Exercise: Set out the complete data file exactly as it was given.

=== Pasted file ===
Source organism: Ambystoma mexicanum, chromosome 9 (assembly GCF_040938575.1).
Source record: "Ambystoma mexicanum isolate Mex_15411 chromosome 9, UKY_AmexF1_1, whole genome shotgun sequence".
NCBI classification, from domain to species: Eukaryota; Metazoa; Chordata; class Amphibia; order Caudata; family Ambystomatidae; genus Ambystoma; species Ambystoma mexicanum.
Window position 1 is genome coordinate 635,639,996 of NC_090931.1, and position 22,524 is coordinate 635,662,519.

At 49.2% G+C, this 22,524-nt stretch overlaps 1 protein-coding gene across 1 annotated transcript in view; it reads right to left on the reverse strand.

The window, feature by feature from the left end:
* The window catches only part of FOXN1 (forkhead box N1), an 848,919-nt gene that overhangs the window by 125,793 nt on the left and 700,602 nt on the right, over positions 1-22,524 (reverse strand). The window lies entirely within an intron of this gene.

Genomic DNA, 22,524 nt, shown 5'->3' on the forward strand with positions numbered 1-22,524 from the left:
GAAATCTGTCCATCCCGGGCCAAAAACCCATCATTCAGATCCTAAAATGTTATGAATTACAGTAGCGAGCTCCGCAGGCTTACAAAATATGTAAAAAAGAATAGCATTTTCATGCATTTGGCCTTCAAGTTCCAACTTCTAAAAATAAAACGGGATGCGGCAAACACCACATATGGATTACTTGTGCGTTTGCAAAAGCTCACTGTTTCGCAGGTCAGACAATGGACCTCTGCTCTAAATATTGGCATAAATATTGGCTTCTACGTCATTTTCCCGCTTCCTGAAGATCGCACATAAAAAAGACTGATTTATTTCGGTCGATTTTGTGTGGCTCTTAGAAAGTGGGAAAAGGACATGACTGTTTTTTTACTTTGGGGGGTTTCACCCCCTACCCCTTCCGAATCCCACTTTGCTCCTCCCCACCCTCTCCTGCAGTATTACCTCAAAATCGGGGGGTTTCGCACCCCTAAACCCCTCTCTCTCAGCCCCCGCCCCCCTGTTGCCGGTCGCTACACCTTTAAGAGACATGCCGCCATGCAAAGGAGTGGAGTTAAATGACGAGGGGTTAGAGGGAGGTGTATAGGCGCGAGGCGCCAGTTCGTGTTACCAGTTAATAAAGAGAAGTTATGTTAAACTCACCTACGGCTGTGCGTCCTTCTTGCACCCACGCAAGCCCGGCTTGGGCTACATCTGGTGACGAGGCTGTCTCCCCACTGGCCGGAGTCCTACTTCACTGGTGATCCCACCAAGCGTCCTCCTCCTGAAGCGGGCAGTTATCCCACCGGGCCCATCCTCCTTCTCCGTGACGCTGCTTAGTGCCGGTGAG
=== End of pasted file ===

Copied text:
Source organism: Ambystoma mexicanum, chromosome 9 (assembly GCF_040938575.1).
Source record: "Ambystoma mexicanum isolate Mex_15411 chromosome 9, UKY_AmexF1_1, whole genome shotgun sequence".
NCBI classification, from domain to species: Eukaryota; Metazoa; Chordata; class Amphibia; order Caudata; family Ambystomatidae; genus Ambystoma; species Ambystoma mexicanum.
Window position 1 is genome coordinate 635,639,996 of NC_090931.1, and position 22,524 is coordinate 635,662,519.

At 49.2% G+C, this 22,524-nt stretch overlaps 1 protein-coding gene across 1 annotated transcript in view; it reads right to left on the reverse strand.

The window, feature by feature from the left end:
* The window catches only part of FOXN1 (forkhead box N1), an 848,919-nt gene that overhangs the window by 125,793 nt on the left and 700,602 nt on the right, over positions 1-22,524 (reverse strand). The window lies entirely within an intron of this gene.

Genomic DNA, 22,524 nt, shown 5'->3' on the forward strand with positions numbered 1-22,524 from the left:
GAAATCTGTCCATCCCGGGCCAAAAACCCATCATTCAGATCCTAAAATGTTATGAATTACAGTAGCGAGCTCCGCAGGCTTACAAAATATGTAAAAAAGAATAGCATTTTCATGCATTTGGCCTTCAAGTTCCAACTTCTAAAAATAAAACGGGATGCGGCAAACACCACATATGGATTACTTGTGCGTTTGCAAAAGCTCACTGTTTCGCAGGTCAGACAATGGACCTCTGCTCTAAATATTGGCATAAATATTGGCTTCTACGTCATTTTCCCGCTTCCTGAAGATCGCACATAAAAAAGACTGATTTATTTCGGTCGATTTTGTGTGGCTCTTAGAAAGTGGGAAAAGGACATGACTGTTTTTTTACTTTGGGGGGTTTCACCCCCTACCCCTTCCGAATCCCACTTTGCTCCTCCCCACCCTCTCCTGCAGTATTACCTCAAAATCGGGGGGTTTCGCACCCCTAAACCCCTCTCTCTCAGCCCCCGCCCCCCTGTTGCCGGTCGCTACACCTTTAAGAGACATGCCGCCATGCAAAGGAGTGGAGTTAAATGACGAGGGGTTAGAGGGAGGTGTATAGGCGCGAGGCGCCAGTTCGTGTTACCAGTTAATAAAGAGAAGTTATGTTAAACTCACCTACGGCTGTGCGTCCTTCTTGCACCCACGCAAGCCCGGCTTGGGCTACATCTGGTGACGAGGCTGTCTCCCCACTGGCCGGAGTCCTACTTCACTGGTGATCCCACCAAGCGTCCTCCTCCTGAAGCGGGCAGTTATCCCACCGGGCCCATCCTCCTTCTCCGTGACGCTGCTTAGTGCCGGTGAG